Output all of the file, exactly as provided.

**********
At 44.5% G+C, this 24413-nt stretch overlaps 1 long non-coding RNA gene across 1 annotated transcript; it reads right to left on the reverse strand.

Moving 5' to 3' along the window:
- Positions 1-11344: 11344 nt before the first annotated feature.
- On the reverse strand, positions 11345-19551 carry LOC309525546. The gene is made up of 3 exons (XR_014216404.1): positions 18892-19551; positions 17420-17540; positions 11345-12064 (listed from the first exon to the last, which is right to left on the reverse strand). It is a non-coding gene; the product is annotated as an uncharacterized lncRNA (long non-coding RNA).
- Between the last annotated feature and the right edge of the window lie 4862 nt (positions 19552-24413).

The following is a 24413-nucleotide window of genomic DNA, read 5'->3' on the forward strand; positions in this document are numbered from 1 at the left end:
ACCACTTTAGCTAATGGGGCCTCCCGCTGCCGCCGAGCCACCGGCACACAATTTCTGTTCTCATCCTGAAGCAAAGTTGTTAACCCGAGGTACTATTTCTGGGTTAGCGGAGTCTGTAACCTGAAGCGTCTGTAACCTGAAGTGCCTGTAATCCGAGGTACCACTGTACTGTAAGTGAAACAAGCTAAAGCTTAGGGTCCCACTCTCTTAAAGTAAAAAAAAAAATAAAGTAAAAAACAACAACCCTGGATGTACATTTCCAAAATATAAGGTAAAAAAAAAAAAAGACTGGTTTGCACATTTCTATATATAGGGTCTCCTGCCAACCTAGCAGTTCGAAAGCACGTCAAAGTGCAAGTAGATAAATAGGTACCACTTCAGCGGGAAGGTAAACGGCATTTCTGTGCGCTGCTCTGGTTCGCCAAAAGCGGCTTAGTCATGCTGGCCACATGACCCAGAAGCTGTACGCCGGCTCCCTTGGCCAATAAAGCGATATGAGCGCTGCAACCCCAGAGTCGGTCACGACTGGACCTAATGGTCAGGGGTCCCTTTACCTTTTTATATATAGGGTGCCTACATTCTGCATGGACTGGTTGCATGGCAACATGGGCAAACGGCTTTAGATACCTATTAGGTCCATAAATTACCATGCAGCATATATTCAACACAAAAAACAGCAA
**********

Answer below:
At 44.5% G+C, this 24413-nt stretch overlaps 1 long non-coding RNA gene across 1 annotated transcript; it reads right to left on the reverse strand.

Moving 5' to 3' along the window:
- Positions 1-11344: 11344 nt before the first annotated feature.
- On the reverse strand, positions 11345-19551 carry LOC309525546. The gene is made up of 3 exons (XR_014216404.1): positions 18892-19551; positions 17420-17540; positions 11345-12064 (listed from the first exon to the last, which is right to left on the reverse strand). It is a non-coding gene; the product is annotated as an uncharacterized lncRNA (long non-coding RNA).
- Between the last annotated feature and the right edge of the window lie 4862 nt (positions 19552-24413).

The following is a 24413-nucleotide window of genomic DNA, read 5'->3' on the forward strand; positions in this document are numbered from 1 at the left end:
ACCACTTTAGCTAATGGGGCCTCCCGCTGCCGCCGAGCCACCGGCACACAATTTCTGTTCTCATCCTGAAGCAAAGTTGTTAACCCGAGGTACTATTTCTGGGTTAGCGGAGTCTGTAACCTGAAGCGTCTGTAACCTGAAGTGCCTGTAATCCGAGGTACCACTGTACTGTAAGTGAAACAAGCTAAAGCTTAGGGTCCCACTCTCTTAAAGTAAAAAAAAAAATAAAGTAAAAAACAACAACCCTGGATGTACATTTCCAAAATATAAGGTAAAAAAAAAAAAAGACTGGTTTGCACATTTCTATATATAGGGTCTCCTGCCAACCTAGCAGTTCGAAAGCACGTCAAAGTGCAAGTAGATAAATAGGTACCACTTCAGCGGGAAGGTAAACGGCATTTCTGTGCGCTGCTCTGGTTCGCCAAAAGCGGCTTAGTCATGCTGGCCACATGACCCAGAAGCTGTACGCCGGCTCCCTTGGCCAATAAAGCGATATGAGCGCTGCAACCCCAGAGTCGGTCACGACTGGACCTAATGGTCAGGGGTCCCTTTACCTTTTTATATATAGGGTGCCTACATTCTGCATGGACTGGTTGCATGGCAACATGGGCAAACGGCTTTAGATACCTATTAGGTCCATAAATTACCATGCAGCATATATTCAACACAAAAAACAGCAA